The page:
Two cities in Europe – Stockholm and Lisbon – were added to the roster of City Strategy Dialogues planned for 2022. In collaboration with MIT, the convenings, which include both public-facing events and more intimate workshops, pair mayors and senior city leaders with global experts and business leaders to forge new approaches to pressing urban challenges.

“New technologies are promising to transform cities in a way similar to what the automobile did in the 20th century,” said Carlo Ratti, Professor of Urban Technologies and Planning Director of the MIT SENSEable City Lab. “That’s why we need new forums – such as the Urban Transformation Summit, the City Dialogues that MIT will co-host with the Forum – to share knowledge and lessons from all over the world.”

Eight cities in Latin America, Africa and Asia – Bogotá, Buenos Aires, Lagos, Dhaka, Jakarta, Kigali, Nairobi, and Rio de Janeiro – have designated neighbourhoods as urban testbeds for new businesses, products and services that can improve quality of life for local residents and mitigate social and environmental challenges associated with rapid urbanization.

Following a four-month review of key barriers to public-private collaboration in cities, Accenture has announced plans to work with the World Economic Forum and its partners to develop new resources and tools to help cities better coordinate place-based strategies and accelerate community partnerships.

Design Core Detroit will lead a participatory design process in collaboration with the Forum to design a Fellowship Program in Detroit. The design process will identify and map new opportunities to scale community-based solutions that will connect Forum business partners to contribute technical assistance towards achieving community-led goals.

Plans for the next edition of the Urban Transformation Summit have already been set in motion. The event will convene once again in Detroit, 11-13 October 2022.

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Urban Development

Urban leaders, influencers, chart new path for world cities

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Mayors of Mexico City, Bogotá, New Orleans, Freetown, Gaziantep and Barcelona joined other urban leaders, designers, activists and thinkers from around the world on Wednesday, to chart a new path for cities. 

A launch event called Cities at the Crossroads, kicked off at the British Academy in London – marking the inaugural session of the new UN-backed Council on Urban Initiatives. 

The international group of eighteen mayors, activists and academics was formed in response to UN Secretary-General’s call to use the COVID-19 pandemic as an “opportunity to reflect and reset how we live, interact, and rebuild our cities.” 

In a video message showed at the event, António Guterres remembered that cities large and small, “have been epicentres of COVID-19 and are on the frontline of the climate crisis.” 

They also face severe risks from climate change, which will only grow, according to UN estimates. 

By mid-century, over 1.6 billion urban residents may have to survive through average summertime highs of 35 degrees Celsius. More than 800 million could be at direct risk from sea level rise.  

‘A bold new narrative’ 

For the UN Secretary-General, the pandemic “must be an inflection point to rethink and reset how” people live, interact and build cities.  

“Investment in pandemic recovery is a generational opportunity to put climate action, social justice, gender equality and sustainable development at the heart of cities’ strategies and policies”, Mr. Guterres said.  

The UN Chief also noted that more and more cities across the world are committing to net zero by 2050, or before.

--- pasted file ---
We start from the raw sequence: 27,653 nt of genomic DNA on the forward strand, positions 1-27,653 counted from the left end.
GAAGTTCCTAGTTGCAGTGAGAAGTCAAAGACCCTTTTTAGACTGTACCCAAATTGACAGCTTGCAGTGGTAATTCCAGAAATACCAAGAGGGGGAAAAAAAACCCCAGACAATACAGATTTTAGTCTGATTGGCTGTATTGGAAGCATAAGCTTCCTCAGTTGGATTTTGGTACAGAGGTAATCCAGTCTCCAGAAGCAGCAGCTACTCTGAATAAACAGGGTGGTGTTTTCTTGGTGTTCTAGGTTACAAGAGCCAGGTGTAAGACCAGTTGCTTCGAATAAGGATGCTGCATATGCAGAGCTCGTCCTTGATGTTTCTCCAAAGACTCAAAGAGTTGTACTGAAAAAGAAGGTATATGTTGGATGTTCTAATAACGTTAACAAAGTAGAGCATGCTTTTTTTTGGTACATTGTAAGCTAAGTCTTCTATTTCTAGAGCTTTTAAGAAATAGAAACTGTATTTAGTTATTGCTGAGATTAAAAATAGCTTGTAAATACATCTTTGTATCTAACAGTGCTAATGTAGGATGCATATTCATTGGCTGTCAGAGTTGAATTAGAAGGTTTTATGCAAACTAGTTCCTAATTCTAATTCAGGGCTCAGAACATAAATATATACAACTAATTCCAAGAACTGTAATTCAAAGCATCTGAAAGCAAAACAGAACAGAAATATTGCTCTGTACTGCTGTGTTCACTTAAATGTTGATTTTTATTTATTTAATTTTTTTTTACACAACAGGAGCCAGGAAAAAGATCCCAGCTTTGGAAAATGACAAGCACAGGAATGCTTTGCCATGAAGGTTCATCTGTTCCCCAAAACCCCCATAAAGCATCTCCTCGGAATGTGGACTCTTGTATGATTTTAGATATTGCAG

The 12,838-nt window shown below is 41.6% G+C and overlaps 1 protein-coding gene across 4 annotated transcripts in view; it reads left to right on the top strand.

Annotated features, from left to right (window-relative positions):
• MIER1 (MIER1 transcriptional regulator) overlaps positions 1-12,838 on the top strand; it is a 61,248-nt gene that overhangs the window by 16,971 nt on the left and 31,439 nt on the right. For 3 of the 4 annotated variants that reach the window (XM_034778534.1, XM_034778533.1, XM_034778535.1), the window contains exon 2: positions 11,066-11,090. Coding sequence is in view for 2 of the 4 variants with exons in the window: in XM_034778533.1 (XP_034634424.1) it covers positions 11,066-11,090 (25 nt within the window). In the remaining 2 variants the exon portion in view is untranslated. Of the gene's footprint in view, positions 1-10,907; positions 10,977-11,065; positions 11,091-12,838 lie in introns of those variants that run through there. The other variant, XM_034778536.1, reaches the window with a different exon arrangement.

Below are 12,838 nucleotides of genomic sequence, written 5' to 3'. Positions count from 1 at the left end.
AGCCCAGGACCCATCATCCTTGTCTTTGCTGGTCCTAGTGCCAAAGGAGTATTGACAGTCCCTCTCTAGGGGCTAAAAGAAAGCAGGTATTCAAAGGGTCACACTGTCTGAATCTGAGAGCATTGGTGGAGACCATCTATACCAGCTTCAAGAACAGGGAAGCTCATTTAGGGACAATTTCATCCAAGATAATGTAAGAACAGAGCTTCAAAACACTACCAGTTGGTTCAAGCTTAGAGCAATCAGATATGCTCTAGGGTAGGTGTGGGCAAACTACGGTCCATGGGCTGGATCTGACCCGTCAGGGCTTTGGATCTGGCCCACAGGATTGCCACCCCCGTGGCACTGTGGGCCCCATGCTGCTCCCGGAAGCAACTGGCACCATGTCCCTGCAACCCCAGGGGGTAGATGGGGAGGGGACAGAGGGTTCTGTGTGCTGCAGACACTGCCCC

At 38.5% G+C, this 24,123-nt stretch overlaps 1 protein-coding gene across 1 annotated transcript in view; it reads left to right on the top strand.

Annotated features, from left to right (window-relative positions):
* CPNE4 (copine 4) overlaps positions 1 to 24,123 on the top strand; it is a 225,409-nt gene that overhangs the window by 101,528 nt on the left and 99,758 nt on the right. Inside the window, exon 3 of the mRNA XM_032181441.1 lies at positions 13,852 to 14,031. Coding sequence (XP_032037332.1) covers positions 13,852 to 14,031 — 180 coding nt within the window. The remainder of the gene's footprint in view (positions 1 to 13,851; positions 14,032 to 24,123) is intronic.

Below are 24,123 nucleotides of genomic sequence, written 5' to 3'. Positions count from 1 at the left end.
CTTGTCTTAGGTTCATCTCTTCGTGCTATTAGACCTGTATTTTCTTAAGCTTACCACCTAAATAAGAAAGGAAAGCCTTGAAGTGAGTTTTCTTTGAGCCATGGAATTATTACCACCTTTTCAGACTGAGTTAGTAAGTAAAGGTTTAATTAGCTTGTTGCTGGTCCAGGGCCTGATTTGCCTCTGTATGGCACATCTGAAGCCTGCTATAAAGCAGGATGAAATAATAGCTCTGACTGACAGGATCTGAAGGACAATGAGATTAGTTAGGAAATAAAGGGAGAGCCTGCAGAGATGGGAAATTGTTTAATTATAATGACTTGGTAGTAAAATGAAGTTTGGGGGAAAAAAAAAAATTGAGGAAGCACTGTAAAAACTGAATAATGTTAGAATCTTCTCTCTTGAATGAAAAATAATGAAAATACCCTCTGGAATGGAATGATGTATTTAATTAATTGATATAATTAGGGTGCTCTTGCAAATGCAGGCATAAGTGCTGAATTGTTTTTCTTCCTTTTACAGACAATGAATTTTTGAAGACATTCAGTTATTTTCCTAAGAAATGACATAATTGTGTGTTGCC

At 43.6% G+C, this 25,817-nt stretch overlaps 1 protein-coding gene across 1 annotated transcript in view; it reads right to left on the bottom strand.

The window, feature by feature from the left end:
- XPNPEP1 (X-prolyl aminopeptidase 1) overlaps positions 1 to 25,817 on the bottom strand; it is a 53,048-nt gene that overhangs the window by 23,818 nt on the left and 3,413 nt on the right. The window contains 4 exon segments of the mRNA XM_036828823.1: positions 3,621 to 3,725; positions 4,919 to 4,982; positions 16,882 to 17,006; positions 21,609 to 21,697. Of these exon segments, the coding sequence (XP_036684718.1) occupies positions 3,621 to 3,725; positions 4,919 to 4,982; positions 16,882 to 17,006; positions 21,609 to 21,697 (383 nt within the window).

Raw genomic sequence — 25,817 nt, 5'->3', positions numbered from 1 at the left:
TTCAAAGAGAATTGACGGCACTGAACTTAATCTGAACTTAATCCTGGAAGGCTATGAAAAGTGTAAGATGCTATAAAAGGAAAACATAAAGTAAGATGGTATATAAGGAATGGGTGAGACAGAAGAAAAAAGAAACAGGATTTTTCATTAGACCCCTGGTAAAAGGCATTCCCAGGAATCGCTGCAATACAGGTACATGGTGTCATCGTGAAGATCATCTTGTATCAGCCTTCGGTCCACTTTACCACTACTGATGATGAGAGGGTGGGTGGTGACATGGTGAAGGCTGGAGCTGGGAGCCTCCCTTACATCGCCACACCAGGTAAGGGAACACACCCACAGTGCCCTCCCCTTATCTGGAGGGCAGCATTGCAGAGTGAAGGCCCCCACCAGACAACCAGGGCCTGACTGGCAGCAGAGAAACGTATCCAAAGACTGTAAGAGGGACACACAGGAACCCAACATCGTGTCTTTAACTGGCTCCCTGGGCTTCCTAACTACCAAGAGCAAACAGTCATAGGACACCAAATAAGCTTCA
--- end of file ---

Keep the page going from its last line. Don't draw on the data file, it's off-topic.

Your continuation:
“The sooner we translate these commitments into concrete action to reduce emissions, the sooner we will achieve green job growth, better health, and greater equality”, he argued.   

Also addressing the event, the UN-Habitat Executive Director asked for “a bold new narrative now.” 

“We need to bring visionary mayors to the table to help address these interlinked global crises and reframe the discourse on the role of cities, urban governance, design and planning”, Maimunah Mohd Sharif said.  

Change conversation 

The Council’s mission is to ensure a healthy global debate over urban issues, to help chart a sustainable future. The work will be organized around three challenges: the JUST city, the HEALTHY city and the GREEN city, said UN-Habitat

The new Council starts its work as the UN’s COP26 climate conference continues in Glasgow, Scotland, trying to keep the goal of 1.5 degrees of global warming, within reach. 

Being responsible for approximately 75 per cent of the world’s energy consumption and over 70 per cent of global greenhouse gas emissions, cities are at the core of climate action. 

A global challenge 

Also this Wednesday, at the World Expo in Dubai, the UN launched the Climate Smart Cities Challenge. 

The initiative is an open innovation competition to identify climate smart solutions and reduce urban impact, between the cities of Bogotá, Colombia; Bristol, United Kingdom; Curitiba, Brazil; and Makindye Ssabagabo, Uganda. 

According to UN-Habitat, “the climate ambitions of these cities are impressive and addressing them will have a powerful impact in shaping how city leaders, innovators and local communities respond to the climate emergency.”  

Competition 

With these four cities selected, the competition is now asking innovators, including technologists, start-ups, developers, finance experts and more, to submit their best solutions to the unique challenges identified. The application period closes on 5 January.  

Up to 80 finalists (up to 20 per city) will be selected to work closely with these four cities, learn more about their challenges, collaborate on solutions, and ultimately form teams to demonstrate solutions in the real-world. 

The winning teams will share up to 400,000 Euros to leverage further investment and build towards system demonstration in 2023. 

Around 4.5 billion people live in cities today, but that number is projected to grow by almost 50 per cent, by 2050. By mid-century, over 1.6 billion urban residents may have to survive through average summertime highs of 35 degrees Celsius.